It may seem counterproductive to critique marx’s theories, but it has nothing to do with marx: it is an issue to do with theories in general. The successful theories we see in physics and its related subjects can be misleading:
that ‘easy’ success doesn’t follow into the larger sphere of subjects, from history to psychology, to sociology. Why do these subjects remain anemic? We can answer a question with another question: why is the subject of ‘evolution’ so intractable and why have so many brave academic minds fallen into darwinian fantasy? Dunno, but natural selection theory is a clear case of a failed theory.
The issue of history stumbles into the terrain of free will debates. And here marx, not alone, was adamant that productive force theory should proceed without a shred of such notions. And the result is a failure. The free agency of men is a crucial factor in the dynamics of history, and any theory of history must take that into account.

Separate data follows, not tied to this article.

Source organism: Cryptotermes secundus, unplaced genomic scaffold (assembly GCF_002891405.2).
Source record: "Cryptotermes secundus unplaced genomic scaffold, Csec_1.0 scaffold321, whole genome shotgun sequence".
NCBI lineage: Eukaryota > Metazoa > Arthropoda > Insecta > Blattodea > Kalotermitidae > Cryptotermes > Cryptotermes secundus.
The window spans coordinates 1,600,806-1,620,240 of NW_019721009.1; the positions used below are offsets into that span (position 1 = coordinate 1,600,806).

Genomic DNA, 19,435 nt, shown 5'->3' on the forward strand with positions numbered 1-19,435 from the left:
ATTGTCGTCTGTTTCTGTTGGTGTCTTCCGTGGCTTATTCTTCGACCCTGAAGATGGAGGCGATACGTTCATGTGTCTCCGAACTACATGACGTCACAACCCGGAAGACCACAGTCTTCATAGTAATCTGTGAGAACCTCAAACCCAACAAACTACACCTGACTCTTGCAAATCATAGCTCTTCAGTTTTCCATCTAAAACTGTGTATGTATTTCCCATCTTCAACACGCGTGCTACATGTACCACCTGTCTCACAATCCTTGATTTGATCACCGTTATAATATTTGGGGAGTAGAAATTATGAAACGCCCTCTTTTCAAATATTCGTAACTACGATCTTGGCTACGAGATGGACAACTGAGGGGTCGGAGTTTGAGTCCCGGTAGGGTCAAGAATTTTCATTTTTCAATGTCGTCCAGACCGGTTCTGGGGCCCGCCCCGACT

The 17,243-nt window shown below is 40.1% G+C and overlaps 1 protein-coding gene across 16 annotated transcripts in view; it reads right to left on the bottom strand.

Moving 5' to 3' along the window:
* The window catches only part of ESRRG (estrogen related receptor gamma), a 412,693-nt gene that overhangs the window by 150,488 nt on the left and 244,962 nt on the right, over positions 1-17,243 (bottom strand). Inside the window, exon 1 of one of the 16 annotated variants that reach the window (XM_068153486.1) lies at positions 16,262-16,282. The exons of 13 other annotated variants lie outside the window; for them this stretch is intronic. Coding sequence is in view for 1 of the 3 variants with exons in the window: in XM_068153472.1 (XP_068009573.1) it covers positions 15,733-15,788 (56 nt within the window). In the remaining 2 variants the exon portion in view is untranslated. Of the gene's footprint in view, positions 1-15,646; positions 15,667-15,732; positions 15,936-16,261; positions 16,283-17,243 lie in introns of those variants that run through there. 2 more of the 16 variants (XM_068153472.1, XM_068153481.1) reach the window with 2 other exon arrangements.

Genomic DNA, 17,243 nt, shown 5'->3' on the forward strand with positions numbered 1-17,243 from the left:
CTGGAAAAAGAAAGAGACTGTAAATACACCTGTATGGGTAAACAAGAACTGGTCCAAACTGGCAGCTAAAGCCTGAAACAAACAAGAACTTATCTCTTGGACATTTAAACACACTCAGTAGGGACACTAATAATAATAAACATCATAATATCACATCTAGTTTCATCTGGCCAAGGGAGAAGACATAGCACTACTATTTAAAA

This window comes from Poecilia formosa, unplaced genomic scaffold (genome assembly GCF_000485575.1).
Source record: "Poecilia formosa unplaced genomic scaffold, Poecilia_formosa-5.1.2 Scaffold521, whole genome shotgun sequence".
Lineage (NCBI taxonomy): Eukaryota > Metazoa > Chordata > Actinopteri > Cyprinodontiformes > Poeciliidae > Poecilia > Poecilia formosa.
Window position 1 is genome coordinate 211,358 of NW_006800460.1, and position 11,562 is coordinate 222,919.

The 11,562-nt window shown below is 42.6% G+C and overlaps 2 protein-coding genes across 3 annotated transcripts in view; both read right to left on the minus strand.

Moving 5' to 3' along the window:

The eonic effect is paired with the eonic model, which you might take as a theory, still one more, but it has a catch that saves it: it may show the elements of proto-theory, but it never closes any case and so its ‘model’ factor, which incorporates free agency, survives as an incomplete not therefore a theory. The eonic effect, a term one may eschew, is nonetheless a well-documented phenomenon in world history. Experts of all sorts will try to ignore it, but so much the worse for those experts.
Adapting the core of marx’s thinking to the eonic effect is a five minute exercise, and in general the ‘effect’ remains an unsolved mystery, but one that suggests what a real theory of history/evolution would require, and that task is awesome, needless to say, incomplete.